political and other elites come from upper-class and upper-middle-class families.
In their youth, members of Canada’s elites are likely to have attended private
schools. As adults, they tend to marry the offspring of other elite member and belong
to exclusive private clubs. In the course of their careers, they often move from one
elite group to another.
Porter argued against the view that a ruling class controls Canada. His top students
argued that the interests of large corporations dominate Canadian political life.
Both Porter and his students agreed that contrary to pluralist claims, Canada’s well-
to-do consistently exercise disproportionate influence over political life in this
Many surveys show that political involvement decreases with social class.
The likelihood of voting falls with a person’s class position. As intensity of political
participation declines, so does political influence.
The poorest Canadians are the most politically apathetic and cynical. They have less
interest in politics than the well-to-do and they are more likely to think that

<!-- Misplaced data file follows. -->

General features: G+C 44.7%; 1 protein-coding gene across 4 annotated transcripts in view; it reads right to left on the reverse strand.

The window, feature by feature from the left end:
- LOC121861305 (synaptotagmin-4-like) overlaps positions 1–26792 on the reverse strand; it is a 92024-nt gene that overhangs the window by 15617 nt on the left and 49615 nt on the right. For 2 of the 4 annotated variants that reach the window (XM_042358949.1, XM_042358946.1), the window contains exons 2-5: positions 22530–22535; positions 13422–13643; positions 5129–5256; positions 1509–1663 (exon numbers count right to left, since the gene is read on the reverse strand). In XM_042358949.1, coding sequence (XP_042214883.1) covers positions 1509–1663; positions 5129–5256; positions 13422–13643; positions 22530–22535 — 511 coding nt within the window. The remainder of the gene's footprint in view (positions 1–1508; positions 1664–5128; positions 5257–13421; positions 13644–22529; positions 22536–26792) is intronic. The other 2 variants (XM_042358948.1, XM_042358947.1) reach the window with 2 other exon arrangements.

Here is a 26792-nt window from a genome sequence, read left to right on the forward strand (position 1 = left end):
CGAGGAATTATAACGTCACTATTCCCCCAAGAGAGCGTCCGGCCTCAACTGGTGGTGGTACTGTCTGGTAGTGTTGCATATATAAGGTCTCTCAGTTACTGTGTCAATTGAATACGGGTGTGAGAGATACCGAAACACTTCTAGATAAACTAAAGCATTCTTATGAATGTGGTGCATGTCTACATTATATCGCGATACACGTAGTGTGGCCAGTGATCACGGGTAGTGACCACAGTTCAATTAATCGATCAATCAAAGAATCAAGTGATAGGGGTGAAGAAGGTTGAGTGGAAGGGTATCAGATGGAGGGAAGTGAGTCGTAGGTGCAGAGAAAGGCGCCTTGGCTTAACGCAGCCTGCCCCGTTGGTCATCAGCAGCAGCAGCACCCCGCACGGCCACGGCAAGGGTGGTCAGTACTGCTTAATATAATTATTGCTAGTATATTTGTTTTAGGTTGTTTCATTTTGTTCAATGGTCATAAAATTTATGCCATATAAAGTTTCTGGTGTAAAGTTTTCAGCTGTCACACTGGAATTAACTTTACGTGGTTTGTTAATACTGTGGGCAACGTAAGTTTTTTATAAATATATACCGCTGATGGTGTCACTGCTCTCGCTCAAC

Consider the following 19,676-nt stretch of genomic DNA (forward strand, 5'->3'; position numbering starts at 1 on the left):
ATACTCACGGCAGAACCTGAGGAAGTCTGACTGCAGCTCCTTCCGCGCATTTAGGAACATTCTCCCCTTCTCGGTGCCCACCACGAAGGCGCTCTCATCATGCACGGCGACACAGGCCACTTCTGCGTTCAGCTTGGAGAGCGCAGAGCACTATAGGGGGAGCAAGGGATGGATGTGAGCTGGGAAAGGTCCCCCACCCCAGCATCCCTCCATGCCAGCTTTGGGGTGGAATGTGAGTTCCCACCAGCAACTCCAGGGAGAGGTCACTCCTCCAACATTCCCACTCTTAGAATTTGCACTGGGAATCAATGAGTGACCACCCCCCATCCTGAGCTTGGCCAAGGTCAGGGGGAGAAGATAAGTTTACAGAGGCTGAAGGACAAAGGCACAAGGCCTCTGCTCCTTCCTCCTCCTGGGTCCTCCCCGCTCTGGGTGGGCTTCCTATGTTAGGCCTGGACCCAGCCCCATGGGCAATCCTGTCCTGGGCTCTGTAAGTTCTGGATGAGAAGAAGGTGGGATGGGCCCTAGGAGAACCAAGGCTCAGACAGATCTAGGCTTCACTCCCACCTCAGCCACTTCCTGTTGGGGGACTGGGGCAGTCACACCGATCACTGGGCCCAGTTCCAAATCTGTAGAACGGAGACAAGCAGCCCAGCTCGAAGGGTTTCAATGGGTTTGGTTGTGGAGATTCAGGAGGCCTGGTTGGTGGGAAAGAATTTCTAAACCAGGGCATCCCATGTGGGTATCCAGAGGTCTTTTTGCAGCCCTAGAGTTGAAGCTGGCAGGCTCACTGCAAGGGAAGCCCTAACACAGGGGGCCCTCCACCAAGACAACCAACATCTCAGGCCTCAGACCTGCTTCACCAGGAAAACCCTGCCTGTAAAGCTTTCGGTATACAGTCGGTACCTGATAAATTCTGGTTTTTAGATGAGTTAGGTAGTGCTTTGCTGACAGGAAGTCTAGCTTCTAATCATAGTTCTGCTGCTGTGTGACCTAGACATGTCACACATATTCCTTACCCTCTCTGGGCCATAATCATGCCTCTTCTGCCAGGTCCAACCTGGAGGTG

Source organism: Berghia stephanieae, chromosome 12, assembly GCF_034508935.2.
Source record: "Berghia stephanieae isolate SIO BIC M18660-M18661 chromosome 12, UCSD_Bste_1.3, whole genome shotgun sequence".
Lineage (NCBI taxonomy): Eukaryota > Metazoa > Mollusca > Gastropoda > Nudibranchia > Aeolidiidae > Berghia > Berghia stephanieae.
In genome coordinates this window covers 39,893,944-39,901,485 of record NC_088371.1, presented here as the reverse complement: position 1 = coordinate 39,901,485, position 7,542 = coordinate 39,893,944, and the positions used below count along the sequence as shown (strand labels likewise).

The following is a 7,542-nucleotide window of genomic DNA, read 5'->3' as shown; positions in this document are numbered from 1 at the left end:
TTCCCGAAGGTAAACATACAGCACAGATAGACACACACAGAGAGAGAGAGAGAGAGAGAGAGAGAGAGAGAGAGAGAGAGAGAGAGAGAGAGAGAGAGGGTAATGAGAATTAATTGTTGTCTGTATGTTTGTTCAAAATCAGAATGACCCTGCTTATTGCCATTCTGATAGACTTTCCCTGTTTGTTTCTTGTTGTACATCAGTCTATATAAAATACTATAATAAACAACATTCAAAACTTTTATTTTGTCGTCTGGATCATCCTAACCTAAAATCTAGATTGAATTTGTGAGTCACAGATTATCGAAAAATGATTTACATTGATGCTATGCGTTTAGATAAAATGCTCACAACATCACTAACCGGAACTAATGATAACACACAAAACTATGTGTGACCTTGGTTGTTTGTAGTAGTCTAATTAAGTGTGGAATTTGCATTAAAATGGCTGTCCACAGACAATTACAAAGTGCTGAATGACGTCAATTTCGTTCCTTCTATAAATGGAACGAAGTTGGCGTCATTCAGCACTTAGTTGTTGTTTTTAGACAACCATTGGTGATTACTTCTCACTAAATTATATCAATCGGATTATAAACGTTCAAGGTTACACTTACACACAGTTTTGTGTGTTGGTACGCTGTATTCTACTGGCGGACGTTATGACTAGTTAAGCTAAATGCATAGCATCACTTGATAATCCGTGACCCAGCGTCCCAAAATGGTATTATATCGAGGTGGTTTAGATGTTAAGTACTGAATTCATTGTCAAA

government does not care what they think.
Marxist Rejoinders to Elite Theory
Some Marxists, known as “instrumentalists,” deny that elites enjoy more or less
equal power. They say elites form ruling class dominated by big business.
Big business gets the control of the state in three main ways:
oMembers of wealthy families occupy important state positions in highly
oGovernment officials rely mainly on the representatives of big business for
oPolitical parties rely mainly on big business for financial support.
A second group of Marxists, known as “structuralists,” offers a somewhat different
interpretation of why the state in capitalist society is necessarily biased in favour of
big business. For the structuralists, it is not so much the social origins of high
government officials on the social ties linking them with big business that
encourages the state of act with a pro-capitalist bias. Rather, they argue, the